BUSINESS

BOS, H2 urge Spelinspektionen to drop betting markets proposal

TAGs: H2 Gambling Capital, Spelinspektionen, Sweden

In a statement provided by both Branschföreningen för Onlinespel (BOS) and H2 Gambling Capital, they have asked Spelinspektionen, the Swedish gaming regulator, to drop a proposal that seeks to eliminate match fixing. The statement asks the regulator to rethink this proposal, explaining that the measure would most likely push consumers to use internationally licensed operators.

bos-h2-urge-spelinspektionen-to-drop-betting-markets-proposalSpelinspektionen had asked both H2 and BOS to provide their opinion on the proposals that were put forward by the gaming regulator last month. The provision bans locally licensed operators from being able to offer odds on rule violations such as yellow cards in football or faults in tennis.

According to the regulator, they believe that these measures will help to stop the potential problem of match-fixing by removing any potential reward that players might receive from earning a yellow card or fault.

While the idea sounds good on paper, an analysis by H2 found that if Sweden were to adopt this measure, it would not only lead to a 7.5% decline in the amount of gross gambling revenue for locally licensed operators, but would most likely lead to a 30% revenue gain for international operators, which would mean a decrease in tax revenue for the state.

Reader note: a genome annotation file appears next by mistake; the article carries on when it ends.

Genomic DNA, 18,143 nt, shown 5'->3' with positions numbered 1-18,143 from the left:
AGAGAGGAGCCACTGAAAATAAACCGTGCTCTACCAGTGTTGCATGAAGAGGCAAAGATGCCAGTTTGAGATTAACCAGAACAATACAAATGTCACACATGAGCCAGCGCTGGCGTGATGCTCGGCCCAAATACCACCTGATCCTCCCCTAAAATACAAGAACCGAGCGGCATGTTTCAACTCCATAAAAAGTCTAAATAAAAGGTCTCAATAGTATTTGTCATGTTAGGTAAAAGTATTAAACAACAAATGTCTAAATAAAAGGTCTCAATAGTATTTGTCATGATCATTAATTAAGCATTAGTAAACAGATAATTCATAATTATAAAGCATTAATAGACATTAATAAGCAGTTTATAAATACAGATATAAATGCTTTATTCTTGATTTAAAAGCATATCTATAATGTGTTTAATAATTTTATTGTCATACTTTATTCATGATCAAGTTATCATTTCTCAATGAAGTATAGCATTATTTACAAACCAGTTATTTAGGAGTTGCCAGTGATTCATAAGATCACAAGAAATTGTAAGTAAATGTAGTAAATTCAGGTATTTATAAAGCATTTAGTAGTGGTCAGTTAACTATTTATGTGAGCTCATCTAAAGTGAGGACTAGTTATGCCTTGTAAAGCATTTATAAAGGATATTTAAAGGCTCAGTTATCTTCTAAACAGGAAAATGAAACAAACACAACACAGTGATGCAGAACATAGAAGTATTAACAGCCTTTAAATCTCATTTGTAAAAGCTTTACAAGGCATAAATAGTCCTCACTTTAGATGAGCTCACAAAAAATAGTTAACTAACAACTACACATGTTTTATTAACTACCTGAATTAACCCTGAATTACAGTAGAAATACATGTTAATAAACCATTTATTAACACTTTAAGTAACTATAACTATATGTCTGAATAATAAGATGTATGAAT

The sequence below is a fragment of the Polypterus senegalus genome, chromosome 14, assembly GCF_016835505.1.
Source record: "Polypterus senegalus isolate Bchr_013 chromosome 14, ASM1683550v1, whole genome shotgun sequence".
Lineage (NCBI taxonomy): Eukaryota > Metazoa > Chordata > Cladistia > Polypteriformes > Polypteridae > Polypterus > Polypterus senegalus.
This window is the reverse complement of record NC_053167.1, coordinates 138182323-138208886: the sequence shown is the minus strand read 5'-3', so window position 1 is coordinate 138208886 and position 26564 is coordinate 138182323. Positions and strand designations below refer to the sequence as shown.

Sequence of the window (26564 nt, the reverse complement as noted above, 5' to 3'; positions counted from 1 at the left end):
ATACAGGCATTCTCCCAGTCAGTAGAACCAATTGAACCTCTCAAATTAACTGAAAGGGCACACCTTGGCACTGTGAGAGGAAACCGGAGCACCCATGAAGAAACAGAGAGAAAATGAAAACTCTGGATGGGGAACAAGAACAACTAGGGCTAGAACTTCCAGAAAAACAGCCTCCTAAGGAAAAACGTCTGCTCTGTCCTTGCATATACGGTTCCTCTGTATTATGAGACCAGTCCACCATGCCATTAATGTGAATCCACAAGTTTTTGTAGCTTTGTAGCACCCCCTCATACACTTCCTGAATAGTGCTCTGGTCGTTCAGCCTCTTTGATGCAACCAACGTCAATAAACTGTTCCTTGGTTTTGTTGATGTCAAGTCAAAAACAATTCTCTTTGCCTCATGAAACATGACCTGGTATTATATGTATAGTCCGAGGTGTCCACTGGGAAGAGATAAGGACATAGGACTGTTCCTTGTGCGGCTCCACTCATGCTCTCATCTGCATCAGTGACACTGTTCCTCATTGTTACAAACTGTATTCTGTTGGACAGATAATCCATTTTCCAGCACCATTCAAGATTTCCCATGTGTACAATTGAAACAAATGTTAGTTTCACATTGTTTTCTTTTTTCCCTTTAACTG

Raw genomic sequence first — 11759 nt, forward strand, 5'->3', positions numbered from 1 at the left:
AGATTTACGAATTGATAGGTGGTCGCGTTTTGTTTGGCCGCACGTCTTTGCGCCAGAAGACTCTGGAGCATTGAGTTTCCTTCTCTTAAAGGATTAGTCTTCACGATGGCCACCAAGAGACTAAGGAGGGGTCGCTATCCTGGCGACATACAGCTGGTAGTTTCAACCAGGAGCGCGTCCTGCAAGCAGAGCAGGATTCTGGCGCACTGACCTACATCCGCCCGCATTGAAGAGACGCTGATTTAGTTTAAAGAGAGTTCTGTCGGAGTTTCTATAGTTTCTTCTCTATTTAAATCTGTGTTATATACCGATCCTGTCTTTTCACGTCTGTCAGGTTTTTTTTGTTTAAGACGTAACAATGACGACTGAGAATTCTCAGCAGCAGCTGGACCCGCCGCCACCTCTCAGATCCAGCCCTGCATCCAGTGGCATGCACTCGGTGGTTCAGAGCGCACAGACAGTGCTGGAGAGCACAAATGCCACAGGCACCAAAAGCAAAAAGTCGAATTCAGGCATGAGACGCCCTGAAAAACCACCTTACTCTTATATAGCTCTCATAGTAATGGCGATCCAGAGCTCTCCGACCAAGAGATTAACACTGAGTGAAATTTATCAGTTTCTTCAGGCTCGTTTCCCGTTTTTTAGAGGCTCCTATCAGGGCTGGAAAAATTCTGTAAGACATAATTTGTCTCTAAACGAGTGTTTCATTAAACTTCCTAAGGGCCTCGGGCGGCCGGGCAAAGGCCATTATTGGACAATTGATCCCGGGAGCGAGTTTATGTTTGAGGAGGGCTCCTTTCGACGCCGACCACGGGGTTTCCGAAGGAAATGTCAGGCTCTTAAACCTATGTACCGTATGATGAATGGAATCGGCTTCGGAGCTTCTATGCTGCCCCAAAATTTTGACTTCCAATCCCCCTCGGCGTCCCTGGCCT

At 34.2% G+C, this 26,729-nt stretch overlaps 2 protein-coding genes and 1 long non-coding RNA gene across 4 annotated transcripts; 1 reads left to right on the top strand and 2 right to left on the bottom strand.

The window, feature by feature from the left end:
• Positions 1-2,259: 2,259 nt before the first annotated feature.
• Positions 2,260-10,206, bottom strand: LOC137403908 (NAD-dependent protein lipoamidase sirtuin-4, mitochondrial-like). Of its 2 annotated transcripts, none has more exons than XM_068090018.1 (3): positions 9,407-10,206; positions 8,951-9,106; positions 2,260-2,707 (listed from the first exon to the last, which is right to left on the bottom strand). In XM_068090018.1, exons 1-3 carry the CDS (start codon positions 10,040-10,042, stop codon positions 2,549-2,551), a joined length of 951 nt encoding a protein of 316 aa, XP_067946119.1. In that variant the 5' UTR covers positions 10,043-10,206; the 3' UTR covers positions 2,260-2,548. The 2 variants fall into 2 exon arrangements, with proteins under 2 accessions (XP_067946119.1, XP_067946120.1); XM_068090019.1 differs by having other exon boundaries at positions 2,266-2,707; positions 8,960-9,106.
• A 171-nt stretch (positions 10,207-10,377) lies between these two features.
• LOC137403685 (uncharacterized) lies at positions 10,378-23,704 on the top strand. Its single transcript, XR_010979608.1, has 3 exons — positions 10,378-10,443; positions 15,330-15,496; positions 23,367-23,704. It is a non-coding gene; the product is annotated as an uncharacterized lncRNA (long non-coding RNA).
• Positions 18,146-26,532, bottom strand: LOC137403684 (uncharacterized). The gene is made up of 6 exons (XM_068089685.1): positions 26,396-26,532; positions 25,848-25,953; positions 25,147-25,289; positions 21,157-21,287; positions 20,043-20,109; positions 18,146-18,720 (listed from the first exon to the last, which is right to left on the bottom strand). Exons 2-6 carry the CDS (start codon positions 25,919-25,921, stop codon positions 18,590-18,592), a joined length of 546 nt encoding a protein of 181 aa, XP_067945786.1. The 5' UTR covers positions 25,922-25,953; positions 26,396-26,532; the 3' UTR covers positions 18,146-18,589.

In H2’s report, they stated, “With the proposed product bans, we expect the unlicensed market will grow at a faster rate than the licensed market, leading to the continued erosion of the degree of channeling.”

H2 concluded that instead of providing greater integrity to the sport, “by prohibiting the betting products that consumers can bet on from licensed companies, the regulator will not prevent betting in these ‘vulnerable’ areas, but will instead shift activity to unlicensed companies.”

The BOS report added the additional point that if players moved to international operators, locally licensed operators would be unable to monitor player activity. This would remove the added safety of gambling organizations reporting suspicious activity to the regulator.

They pointed out that the ability to bet on these infractions is a small part of wagers on sports, adding that “there is no basis for prohibiting, for example, which players will receive yellow and red cards and which players will attract penalty kicks.”

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